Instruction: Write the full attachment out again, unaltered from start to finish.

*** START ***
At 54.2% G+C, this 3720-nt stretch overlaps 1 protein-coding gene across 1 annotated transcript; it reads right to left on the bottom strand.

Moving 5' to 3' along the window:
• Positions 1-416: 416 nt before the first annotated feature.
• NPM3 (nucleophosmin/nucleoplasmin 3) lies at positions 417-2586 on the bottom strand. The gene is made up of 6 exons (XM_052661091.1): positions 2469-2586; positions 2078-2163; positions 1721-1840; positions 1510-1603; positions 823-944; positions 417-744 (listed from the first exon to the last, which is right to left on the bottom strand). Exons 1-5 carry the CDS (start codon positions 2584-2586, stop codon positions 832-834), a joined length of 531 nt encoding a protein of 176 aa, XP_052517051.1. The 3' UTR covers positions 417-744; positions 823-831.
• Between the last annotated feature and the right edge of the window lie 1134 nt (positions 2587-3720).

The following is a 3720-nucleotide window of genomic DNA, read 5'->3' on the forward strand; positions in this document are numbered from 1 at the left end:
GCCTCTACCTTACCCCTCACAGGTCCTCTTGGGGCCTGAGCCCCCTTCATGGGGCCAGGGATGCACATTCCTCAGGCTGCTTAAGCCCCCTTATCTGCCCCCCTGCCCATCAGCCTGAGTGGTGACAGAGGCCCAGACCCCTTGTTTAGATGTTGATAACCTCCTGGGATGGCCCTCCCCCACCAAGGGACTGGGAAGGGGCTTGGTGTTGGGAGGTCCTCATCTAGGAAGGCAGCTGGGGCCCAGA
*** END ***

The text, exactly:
At 54.2% G+C, this 3720-nt stretch overlaps 1 protein-coding gene across 1 annotated transcript; it reads right to left on the bottom strand.

Moving 5' to 3' along the window:
• Positions 1-416: 416 nt before the first annotated feature.
• NPM3 (nucleophosmin/nucleoplasmin 3) lies at positions 417-2586 on the bottom strand. The gene is made up of 6 exons (XM_052661091.1): positions 2469-2586; positions 2078-2163; positions 1721-1840; positions 1510-1603; positions 823-944; positions 417-744 (listed from the first exon to the last, which is right to left on the bottom strand). Exons 1-5 carry the CDS (start codon positions 2584-2586, stop codon positions 832-834), a joined length of 531 nt encoding a protein of 176 aa, XP_052517051.1. The 3' UTR covers positions 417-744; positions 823-831.
• Between the last annotated feature and the right edge of the window lie 1134 nt (positions 2587-3720).

The following is a 3720-nucleotide window of genomic DNA, read 5'->3' on the forward strand; positions in this document are numbered from 1 at the left end:
GCCTCTACCTTACCCCTCACAGGTCCTCTTGGGGCCTGAGCCCCCTTCATGGGGCCAGGGATGCACATTCCTCAGGCTGCTTAAGCCCCCTTATCTGCCCCCCTGCCCATCAGCCTGAGTGGTGACAGAGGCCCAGACCCCTTGTTTAGATGTTGATAACCTCCTGGGATGGCCCTCCCCCACCAAGGGACTGGGAAGGGGCTTGGTGTTGGGAGGTCCTCATCTAGGAAGGCAGCTGGGGCCCAGA